(Oct. 10, 2014) While reading any hazard report with a nonzero entry for risk of landslide on the peninsula can give one pause, the rest of the updates to 2006’s hazard mitigation plan pleased officials enough to move it along in the approval process.
Widespread distribution is the next step, with the full text being made available to other municipalities under the plan’s sphere of influence, the public and the scheduling of a public hearing on the topic within council chambers.
From there, the municipalities will have to approve the draft plan before it comes back to the commissioners for approval. After all that, the plan goes back to FEMA for its approval. FEMA endorsed the preliminary draft of the plan unaffected by recent changes in March.
Commissioners Bunting and Shockley were reported to have a few issues with the draft previously introduced in April, and changes have been made in this latest draft to address those concerns.
The main points of distinction between the plan as reported in supporting documents to the commissioners include:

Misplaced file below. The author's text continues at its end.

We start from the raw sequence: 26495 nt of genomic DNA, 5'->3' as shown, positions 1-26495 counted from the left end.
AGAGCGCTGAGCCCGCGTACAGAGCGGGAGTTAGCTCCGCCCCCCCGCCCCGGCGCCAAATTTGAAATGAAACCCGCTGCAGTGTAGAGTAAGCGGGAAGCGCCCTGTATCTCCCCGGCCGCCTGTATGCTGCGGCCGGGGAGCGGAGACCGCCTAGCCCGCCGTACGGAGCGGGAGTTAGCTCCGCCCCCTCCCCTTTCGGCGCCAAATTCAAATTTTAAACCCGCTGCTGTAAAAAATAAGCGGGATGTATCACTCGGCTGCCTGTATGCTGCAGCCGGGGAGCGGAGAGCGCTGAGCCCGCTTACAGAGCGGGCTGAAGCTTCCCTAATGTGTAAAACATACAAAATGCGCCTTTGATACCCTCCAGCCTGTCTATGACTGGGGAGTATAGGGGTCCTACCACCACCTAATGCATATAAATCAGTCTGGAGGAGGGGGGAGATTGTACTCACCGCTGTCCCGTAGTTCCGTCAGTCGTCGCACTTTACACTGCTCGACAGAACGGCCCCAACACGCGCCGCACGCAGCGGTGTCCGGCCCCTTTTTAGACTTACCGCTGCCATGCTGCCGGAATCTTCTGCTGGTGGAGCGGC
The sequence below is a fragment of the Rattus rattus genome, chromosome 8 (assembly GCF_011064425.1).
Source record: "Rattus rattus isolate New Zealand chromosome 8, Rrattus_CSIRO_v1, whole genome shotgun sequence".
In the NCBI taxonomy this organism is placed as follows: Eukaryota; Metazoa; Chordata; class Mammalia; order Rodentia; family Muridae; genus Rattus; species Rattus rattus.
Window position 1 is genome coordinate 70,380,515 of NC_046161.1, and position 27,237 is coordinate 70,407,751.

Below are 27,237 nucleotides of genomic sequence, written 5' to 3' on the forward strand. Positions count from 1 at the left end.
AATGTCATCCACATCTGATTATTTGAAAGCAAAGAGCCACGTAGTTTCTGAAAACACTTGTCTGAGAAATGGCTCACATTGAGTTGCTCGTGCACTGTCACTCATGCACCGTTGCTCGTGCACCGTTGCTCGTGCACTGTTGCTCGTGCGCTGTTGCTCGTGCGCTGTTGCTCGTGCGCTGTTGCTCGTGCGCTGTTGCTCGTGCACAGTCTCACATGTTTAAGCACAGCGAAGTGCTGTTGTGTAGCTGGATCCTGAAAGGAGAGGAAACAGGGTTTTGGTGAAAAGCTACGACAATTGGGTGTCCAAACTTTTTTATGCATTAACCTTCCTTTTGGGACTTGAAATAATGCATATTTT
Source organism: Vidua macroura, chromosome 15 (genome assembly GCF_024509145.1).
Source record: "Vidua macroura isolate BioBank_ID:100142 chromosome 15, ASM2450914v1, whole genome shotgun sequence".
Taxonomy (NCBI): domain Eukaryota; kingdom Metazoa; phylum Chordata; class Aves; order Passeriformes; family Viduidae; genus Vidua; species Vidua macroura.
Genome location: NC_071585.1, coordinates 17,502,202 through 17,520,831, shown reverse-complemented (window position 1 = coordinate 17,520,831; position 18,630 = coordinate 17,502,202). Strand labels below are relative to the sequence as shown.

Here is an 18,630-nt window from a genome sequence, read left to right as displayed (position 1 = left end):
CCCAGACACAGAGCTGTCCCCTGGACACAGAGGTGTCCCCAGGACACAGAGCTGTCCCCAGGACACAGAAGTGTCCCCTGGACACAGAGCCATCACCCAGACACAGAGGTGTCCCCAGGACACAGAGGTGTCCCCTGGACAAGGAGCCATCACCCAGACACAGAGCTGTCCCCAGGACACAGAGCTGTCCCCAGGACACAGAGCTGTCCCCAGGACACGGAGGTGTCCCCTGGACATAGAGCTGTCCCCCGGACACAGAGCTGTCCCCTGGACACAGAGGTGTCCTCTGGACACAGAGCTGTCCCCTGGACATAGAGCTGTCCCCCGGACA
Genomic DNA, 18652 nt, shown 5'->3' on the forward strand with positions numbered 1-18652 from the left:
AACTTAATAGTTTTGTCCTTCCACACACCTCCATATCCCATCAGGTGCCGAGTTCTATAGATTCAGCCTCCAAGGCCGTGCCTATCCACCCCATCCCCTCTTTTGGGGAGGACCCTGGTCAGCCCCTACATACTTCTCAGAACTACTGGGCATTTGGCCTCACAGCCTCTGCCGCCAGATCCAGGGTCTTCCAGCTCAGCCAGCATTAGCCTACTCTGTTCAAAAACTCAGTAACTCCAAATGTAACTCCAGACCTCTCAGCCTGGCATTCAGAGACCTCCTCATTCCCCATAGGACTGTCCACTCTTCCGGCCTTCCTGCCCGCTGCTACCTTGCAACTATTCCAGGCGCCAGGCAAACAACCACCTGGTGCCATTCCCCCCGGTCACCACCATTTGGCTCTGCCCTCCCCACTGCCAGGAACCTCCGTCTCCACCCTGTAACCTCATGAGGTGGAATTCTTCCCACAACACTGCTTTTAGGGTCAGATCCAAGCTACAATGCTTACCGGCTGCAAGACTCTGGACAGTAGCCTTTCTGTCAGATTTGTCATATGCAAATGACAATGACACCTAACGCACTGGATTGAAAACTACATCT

• The 2014 plan addresses the National Flood Insurance program, although new FEMA floodplain maps were not included because the maps are still under review.
• At-risk populations were identified rather than just identifying vulnerable land.
• Facilities identified as “critical” by communities are identified on maps geographically.
• Updated storm data since 2006 has been included.
• The historical significance of past storms is used to underline how vulnerable Worcester County is to flooding.
• Dangers of rising sea levels are underscored with newer data.
• Mitigation strategies have been enhanced with goals, objectives and action items.
• Some items are highlighted to qualify for credit under the Community Rating system, which may affect insurance rates in the region.
There is, at least according to the hazard report, some risk of a landslide taking place somewhere, sometime. As to where that might be, apparently no one would hazard a guess.